3DThursday Guest Curator Zheng3 and Seej by Zheng3 #3DxGames #3DThursday #3DPrinting
Last week, I reached out to the talented Zheng3, creator of the popular 3D printed tabletop warfare game Seej. I had enjoyed his 3Dx2013 Year in Review post from back in December, and I wanted to get more of his thoughts about projects created at the intersection of 3D printing and games for me to share for #3DThursday!
It’s nice to get away from Zheng3.com for a bit, where the air reeks of yak milk and dwarf sweat, and half-baked concepts bubble unattended in their loaf pans.
Clearly, 3D printing is changing the way we spend our leisure time. Hobbyist-level printing hasn’t quite filtered down to every Muggle yet, but we’re definitely closer to a bot in every garage than we were in 2010.
Someday, in The Future, monstrous, dwelling-sized printers will be relatively common and the LARPing revolution will be fueled by on-demand printed fortifications and cheap mead. Today, desktop-scale dominates the hobby 3d printing market, and so tabletop and boardgames seem to be the main beneficiaries of the technology.
So! With my daily allotment of ado having been duly furthered, enjoy Lao Zheng’s picks for interesting projects at the intersection of games and 3d printing.
Before we get started with selections for the day, I wanted to take a moment to highlight Seej for those who haven’t seen it before:
Seej is a game with four core rules:
1. Topple your opponent’s flags to win.
2. Players must agree on the models used in the battle.
3. Keep it friendly.
4. Show no mercy.
Seej is an Open Source tabletop wargame designed to advance the state of 3D printing through competition and player-directed evolution. Players print their own armaments and fortifications for use in battle. If you can print it, it’s legal to use in the game.
The rules to Seej are open source and infinitely expandable. Seej is distributed under the Creative Commons Attribution-ShareAlike License.
At a minimum, you’ll need to download and print the Seej 2013 starter set. It contains flags, catapults, and two kinds of bloxen. (You can still download the original starter set for archaeological purposes.)
Print two sets, find an opponent, and have fun storming the castle!
There’s a wide assortment of additional Seej engines, bloxen, and accessories in The Forge….
Adafruit publishes a wide range of writing and video content, including interviews and reporting on the maker market and the wider technology world. Our standards page is intended as a guide to best practices that Adafruit uses, as well as an outline of the ethical standards Adafruit aspires to. While Adafruit is not an independent journalistic institution, Adafruit strives to be a fair, informative, and positive voice within the community – check it out here: adafruit.com/editorialstandards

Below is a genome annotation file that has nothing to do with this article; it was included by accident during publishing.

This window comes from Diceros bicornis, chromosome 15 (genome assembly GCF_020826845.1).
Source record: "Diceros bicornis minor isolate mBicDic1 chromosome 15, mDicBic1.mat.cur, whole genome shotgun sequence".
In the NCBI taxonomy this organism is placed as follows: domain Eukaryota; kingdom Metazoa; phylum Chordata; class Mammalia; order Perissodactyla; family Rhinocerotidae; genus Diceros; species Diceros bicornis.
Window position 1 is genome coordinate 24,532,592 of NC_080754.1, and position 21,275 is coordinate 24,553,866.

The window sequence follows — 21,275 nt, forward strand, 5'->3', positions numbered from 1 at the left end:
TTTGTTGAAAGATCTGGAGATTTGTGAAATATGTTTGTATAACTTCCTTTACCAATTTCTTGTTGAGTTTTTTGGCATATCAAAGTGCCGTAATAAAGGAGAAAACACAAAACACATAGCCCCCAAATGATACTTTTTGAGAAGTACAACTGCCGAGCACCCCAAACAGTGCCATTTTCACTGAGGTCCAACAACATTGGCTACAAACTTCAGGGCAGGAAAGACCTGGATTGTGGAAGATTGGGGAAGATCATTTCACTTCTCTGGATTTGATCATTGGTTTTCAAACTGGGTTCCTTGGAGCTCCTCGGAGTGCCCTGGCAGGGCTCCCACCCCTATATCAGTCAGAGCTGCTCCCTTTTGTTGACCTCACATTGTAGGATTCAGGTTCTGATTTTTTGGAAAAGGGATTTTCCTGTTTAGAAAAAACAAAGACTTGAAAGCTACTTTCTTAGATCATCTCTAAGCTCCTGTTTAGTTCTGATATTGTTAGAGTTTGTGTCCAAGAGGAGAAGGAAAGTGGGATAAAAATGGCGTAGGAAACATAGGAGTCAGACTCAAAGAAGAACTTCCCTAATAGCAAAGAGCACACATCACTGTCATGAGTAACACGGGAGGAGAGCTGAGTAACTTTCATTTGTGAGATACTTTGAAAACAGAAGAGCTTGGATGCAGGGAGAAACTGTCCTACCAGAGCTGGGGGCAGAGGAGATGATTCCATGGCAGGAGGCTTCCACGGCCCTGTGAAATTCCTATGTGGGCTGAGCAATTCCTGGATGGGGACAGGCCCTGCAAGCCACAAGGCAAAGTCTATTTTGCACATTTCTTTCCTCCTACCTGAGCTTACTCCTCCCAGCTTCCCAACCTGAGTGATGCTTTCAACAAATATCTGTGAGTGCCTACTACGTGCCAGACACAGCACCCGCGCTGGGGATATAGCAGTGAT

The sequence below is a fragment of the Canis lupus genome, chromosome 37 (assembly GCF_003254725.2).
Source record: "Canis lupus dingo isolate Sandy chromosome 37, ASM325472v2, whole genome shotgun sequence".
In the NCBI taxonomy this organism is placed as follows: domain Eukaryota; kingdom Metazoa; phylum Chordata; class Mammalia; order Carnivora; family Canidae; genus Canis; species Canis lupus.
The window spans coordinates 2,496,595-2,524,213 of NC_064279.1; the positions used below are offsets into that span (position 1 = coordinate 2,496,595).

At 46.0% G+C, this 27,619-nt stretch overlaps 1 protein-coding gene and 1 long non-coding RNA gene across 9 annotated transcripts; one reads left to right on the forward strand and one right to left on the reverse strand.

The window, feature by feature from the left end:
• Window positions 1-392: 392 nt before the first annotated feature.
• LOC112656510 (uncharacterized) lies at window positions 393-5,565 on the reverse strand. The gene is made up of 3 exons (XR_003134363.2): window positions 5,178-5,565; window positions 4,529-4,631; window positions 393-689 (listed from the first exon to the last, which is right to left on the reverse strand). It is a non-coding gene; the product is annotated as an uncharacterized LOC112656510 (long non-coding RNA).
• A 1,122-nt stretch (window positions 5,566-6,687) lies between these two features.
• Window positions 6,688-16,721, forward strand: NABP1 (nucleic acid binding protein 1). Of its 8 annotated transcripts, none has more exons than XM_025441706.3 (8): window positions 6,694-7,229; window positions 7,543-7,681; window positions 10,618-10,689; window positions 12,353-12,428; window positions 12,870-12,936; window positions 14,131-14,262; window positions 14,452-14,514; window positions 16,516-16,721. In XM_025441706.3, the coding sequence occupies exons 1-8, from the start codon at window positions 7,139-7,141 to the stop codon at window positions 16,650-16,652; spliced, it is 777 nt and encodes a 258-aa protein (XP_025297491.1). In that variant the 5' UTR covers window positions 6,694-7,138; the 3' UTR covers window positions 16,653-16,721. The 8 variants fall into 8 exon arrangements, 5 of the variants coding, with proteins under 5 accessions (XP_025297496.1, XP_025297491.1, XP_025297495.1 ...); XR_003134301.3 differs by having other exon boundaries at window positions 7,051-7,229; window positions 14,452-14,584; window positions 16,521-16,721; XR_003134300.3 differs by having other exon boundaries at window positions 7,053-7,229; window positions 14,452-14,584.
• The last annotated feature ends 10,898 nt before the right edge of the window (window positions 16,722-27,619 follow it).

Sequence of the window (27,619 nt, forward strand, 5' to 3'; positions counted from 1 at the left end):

Stop breadboarding and soldering – start making immediately! Adafruit’s Circuit Playground is jam-packed with LEDs, sensors, buttons, alligator clip pads and more. Build projects with Circuit Playground in a few minutes with the drag-and-drop MakeCode programming site, learn computer science using the CS Discoveries class on code.org, jump into CircuitPython to learn Python and hardware together, TinyGO, or even use the Arduino IDE. Circuit Playground Express is the newest and best Circuit Playground board, with support for CircuitPython, MakeCode, and Arduino. It has a powerful processor, 10 NeoPixels, mini speaker, InfraRed receive and transmit, two buttons, a switch, 14 alligator clip pads, and lots of sensors: capacitive touch, IR proximity, temperature, light, motion and sound. A whole wide world of electronics and coding is waiting for you, and it fits in the palm of your hand.
Have an amazing project to share? The Electronics Show and Tell is every Wednesday at 7pm ET! To join, head over to YouTube and check out the show’s live chat – we’ll post the link there.